The instrumentation is other-worldly. The guitars are like fuzzy razor blades cutting into your ears. Bass lines like nobody plays, weird, abstract rubber band sounding twangery. The drums are as much responsible for the sound of protest as the lyrics, full of military rolls and beats to attention. Penny Rimbaud sounds like a battlefield drummer, one of those crazy guys during the Revolutionary War who would stand up during the fight and rip out some nasty muster-the-troops, “Over the hill boys!” type drum soloing. It’s no wonder the band started out as a two-piece, drums and vocals, before extending the lineup to the one we find on this album. It’s all they would have needed to get the point across.
The lyrics are dripping with venom, anger poems, spat out at in every direction. Steve Ignorant, one of multiple wordsmiths and voice on the album, is pissed off, and he’s blaming You!
“I’m the dirt that everyone walks on.
I am the orphan nobody wants.
I am the stair carpet everyone walks on.
I am the leper nobody wants to touch………. much.”
They attacked their own kind.
“Yes that’s right, punk is dead,
It’s just another cheap product for the consumer’s head.
Bubblegum rock on plastic transistors,
Schoolboy sedition backed by big time promoters.
CBS promote the Clash,
But it ain’t for revolution, it’s just for cash.
Punk became a fashion just like hippy used to be
And it ain’t got a thing to do with you or me.”
And that was in 1978.
Crass is not kind to religion, or any groups that dabble in oppression. If you are godly-minded and easily offended this record is probably not going to be your thing. Workers refused to press it in the factory, disagreeing with both the method and message of the album. One song in particular, “Asylum”, had to be removed, before even a drop a vinyl would be poured. Crass replaced it with a two-minute track of silence called, “The sound of Free Speech”. Brilliant. You can’t buy that kind of a reputation.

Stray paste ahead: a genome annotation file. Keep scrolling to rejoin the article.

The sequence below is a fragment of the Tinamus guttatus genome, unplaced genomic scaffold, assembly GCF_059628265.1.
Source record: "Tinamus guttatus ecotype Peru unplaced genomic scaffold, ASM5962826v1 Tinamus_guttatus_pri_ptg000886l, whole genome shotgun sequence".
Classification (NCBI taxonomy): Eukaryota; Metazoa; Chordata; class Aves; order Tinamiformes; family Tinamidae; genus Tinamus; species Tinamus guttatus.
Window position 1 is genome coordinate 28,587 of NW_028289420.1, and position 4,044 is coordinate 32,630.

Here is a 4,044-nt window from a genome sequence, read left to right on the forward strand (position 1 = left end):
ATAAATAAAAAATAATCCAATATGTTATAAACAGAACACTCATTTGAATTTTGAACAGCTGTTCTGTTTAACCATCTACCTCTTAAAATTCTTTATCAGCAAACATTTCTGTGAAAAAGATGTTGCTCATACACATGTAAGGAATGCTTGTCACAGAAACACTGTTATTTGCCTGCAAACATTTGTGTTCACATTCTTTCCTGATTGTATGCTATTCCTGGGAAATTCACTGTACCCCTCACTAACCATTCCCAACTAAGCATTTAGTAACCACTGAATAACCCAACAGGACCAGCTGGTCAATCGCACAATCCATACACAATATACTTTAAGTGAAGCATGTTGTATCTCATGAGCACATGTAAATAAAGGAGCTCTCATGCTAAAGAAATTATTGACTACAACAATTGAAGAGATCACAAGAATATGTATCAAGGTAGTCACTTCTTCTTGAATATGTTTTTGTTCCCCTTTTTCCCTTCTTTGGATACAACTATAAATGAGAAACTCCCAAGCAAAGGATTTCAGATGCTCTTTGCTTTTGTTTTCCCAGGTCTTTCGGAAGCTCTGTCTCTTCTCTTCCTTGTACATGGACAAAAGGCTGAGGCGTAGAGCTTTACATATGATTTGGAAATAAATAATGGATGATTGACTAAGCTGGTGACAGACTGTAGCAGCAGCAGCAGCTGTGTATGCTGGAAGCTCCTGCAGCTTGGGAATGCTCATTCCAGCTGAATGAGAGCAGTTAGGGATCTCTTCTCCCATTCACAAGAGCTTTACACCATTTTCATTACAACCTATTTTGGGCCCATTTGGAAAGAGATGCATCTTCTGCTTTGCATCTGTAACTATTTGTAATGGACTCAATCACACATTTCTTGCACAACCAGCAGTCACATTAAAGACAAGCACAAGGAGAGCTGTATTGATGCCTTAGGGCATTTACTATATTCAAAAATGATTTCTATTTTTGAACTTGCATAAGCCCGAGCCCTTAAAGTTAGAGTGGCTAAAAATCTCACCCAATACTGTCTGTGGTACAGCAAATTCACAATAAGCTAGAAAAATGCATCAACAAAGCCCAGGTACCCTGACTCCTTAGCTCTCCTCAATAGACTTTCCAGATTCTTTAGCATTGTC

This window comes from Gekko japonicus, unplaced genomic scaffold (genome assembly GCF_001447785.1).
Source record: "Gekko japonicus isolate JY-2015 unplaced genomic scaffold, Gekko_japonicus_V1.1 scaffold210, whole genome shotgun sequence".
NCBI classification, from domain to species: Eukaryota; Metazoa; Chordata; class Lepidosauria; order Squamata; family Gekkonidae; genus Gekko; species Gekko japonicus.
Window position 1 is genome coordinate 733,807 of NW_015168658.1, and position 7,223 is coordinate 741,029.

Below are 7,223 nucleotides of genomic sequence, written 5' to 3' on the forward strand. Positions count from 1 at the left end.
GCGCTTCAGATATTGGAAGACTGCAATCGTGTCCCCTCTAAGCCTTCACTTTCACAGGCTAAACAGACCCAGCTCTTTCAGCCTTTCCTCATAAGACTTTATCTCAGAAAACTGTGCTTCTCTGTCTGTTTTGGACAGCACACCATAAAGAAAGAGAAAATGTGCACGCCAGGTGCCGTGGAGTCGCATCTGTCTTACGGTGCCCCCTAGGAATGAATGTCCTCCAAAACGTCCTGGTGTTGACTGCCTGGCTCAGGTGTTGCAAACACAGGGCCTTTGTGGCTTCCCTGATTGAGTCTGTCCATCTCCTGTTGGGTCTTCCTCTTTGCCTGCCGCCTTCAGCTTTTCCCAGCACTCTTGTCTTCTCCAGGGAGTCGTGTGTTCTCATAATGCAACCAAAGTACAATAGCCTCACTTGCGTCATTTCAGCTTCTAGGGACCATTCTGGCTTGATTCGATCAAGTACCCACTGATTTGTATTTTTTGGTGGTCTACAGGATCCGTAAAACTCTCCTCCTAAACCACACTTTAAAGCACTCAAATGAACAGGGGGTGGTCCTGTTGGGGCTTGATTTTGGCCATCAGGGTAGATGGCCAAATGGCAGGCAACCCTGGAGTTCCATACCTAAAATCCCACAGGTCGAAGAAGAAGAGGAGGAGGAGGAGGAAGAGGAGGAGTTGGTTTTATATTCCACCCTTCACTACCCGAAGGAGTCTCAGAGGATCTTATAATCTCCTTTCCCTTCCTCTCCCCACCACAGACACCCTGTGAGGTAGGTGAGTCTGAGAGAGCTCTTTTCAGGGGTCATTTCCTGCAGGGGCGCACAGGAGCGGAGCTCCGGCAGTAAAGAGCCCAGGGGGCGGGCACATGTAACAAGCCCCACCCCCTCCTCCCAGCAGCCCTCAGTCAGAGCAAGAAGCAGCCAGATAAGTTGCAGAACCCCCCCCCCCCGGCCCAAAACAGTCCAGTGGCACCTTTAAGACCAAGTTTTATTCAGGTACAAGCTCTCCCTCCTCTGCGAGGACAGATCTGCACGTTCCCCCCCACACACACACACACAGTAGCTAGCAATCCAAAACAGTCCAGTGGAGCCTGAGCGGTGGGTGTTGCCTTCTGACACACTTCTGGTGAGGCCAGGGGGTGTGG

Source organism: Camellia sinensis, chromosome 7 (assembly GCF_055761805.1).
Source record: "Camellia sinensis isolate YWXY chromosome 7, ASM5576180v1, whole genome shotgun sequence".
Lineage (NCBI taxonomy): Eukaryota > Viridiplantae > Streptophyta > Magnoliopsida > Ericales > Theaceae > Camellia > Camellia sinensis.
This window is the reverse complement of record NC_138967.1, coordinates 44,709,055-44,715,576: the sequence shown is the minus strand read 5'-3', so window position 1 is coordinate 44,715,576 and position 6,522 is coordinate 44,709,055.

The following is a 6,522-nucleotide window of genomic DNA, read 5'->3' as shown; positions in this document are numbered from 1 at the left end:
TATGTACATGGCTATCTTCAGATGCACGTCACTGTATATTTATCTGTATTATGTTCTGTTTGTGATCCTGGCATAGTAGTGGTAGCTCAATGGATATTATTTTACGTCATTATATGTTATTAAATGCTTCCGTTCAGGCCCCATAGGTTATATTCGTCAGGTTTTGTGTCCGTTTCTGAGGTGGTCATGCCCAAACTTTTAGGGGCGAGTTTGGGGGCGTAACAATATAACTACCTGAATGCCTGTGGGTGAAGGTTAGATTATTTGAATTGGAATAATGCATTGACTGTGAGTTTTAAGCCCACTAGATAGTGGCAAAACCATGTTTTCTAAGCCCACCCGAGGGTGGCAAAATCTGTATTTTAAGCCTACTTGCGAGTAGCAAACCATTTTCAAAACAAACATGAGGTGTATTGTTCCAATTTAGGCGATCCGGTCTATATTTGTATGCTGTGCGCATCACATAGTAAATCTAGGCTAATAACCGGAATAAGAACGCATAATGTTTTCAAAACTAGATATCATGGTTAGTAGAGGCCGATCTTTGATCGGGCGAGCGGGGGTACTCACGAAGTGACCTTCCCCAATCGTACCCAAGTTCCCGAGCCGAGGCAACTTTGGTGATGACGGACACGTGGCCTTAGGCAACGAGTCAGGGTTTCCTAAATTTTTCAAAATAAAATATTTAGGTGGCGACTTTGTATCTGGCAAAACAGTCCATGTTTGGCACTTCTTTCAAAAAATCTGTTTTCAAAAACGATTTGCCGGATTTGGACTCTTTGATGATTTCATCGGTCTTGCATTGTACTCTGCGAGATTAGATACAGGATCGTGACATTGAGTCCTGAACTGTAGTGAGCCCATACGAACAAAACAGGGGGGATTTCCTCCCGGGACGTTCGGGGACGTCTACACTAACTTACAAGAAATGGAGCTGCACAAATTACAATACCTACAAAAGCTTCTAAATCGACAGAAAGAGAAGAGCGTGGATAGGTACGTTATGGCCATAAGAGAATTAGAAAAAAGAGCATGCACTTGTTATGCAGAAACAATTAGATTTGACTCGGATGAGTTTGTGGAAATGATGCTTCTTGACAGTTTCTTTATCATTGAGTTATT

They were organized, and wore all black, like a strike force. They built their own D.I.Y. community and maintained it. The albums had, “Pay No More Than…” instructions, stamped onto the covers. They were active and mischievous, splicing together tapes of then Prime Minister, Margaret Thatcher and former President Ronald Reagan, making it appear as though the two were in collusion about secret nuclear warring. The “phone call” was released to the press, and at first was thought by the Secretary of State to be KGB propaganda. They spray painted stencil art waaaaaay before Banksy ever thought of it. They covered the town with their own slogans, ideas, and symbols, like the absolutely genius turn of phrase, “Fight War, Not Wars” and the theological dagger, “Jesus died for his own sins, not mine”.
The point is, if any band seemed more suited to pull off a real revolution I never got to hear them. There were moments when I was younger that I thought it could actually happen, thanks to precious few albums like this.
They lived the life, and you can hear it in the recording. There are people who just listen to the music, which is fine too.
A couple of links.